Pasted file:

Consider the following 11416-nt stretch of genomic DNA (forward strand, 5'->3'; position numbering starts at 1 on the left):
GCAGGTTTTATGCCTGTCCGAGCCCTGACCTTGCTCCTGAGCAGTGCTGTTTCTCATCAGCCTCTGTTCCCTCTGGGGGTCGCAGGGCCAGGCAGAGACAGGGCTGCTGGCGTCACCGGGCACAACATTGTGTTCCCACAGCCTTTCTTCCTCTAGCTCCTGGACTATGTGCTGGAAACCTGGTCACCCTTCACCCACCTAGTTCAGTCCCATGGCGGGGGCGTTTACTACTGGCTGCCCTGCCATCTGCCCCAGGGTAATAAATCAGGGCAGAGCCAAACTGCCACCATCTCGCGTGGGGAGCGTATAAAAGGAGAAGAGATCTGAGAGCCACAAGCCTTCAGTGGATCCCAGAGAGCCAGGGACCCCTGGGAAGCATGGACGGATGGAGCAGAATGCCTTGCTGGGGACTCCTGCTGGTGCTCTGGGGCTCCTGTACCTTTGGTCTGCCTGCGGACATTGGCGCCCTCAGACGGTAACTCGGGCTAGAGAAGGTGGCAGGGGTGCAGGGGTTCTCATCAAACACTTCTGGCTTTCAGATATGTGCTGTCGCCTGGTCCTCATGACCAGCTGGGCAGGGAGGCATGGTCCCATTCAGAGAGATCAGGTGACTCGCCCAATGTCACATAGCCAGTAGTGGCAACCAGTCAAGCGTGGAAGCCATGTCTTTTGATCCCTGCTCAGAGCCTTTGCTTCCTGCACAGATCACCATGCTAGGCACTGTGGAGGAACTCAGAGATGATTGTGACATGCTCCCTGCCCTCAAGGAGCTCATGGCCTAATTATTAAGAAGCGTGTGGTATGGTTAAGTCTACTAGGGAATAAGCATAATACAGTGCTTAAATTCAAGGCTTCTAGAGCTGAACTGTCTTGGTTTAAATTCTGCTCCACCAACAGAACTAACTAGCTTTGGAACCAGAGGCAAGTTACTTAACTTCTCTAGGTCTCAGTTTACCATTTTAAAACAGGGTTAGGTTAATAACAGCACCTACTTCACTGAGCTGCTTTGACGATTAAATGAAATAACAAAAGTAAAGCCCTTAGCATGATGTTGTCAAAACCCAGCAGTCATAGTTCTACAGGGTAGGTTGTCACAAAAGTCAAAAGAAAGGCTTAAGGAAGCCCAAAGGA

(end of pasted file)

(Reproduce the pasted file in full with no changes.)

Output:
Consider the following 11416-nt stretch of genomic DNA (forward strand, 5'->3'; position numbering starts at 1 on the left):
GCAGGTTTTATGCCTGTCCGAGCCCTGACCTTGCTCCTGAGCAGTGCTGTTTCTCATCAGCCTCTGTTCCCTCTGGGGGTCGCAGGGCCAGGCAGAGACAGGGCTGCTGGCGTCACCGGGCACAACATTGTGTTCCCACAGCCTTTCTTCCTCTAGCTCCTGGACTATGTGCTGGAAACCTGGTCACCCTTCACCCACCTAGTTCAGTCCCATGGCGGGGGCGTTTACTACTGGCTGCCCTGCCATCTGCCCCAGGGTAATAAATCAGGGCAGAGCCAAACTGCCACCATCTCGCGTGGGGAGCGTATAAAAGGAGAAGAGATCTGAGAGCCACAAGCCTTCAGTGGATCCCAGAGAGCCAGGGACCCCTGGGAAGCATGGACGGATGGAGCAGAATGCCTTGCTGGGGACTCCTGCTGGTGCTCTGGGGCTCCTGTACCTTTGGTCTGCCTGCGGACATTGGCGCCCTCAGACGGTAACTCGGGCTAGAGAAGGTGGCAGGGGTGCAGGGGTTCTCATCAAACACTTCTGGCTTTCAGATATGTGCTGTCGCCTGGTCCTCATGACCAGCTGGGCAGGGAGGCATGGTCCCATTCAGAGAGATCAGGTGACTCGCCCAATGTCACATAGCCAGTAGTGGCAACCAGTCAAGCGTGGAAGCCATGTCTTTTGATCCCTGCTCAGAGCCTTTGCTTCCTGCACAGATCACCATGCTAGGCACTGTGGAGGAACTCAGAGATGATTGTGACATGCTCCCTGCCCTCAAGGAGCTCATGGCCTAATTATTAAGAAGCGTGTGGTATGGTTAAGTCTACTAGGGAATAAGCATAATACAGTGCTTAAATTCAAGGCTTCTAGAGCTGAACTGTCTTGGTTTAAATTCTGCTCCACCAACAGAACTAACTAGCTTTGGAACCAGAGGCAAGTTACTTAACTTCTCTAGGTCTCAGTTTACCATTTTAAAACAGGGTTAGGTTAATAACAGCACCTACTTCACTGAGCTGCTTTGACGATTAAATGAAATAACAAAAGTAAAGCCCTTAGCATGATGTTGTCAAAACCCAGCAGTCATAGTTCTACAGGGTAGGTTGTCACAAAAGTCAAAAGAAAGGCTTAAGGAAGCCCAAAGGA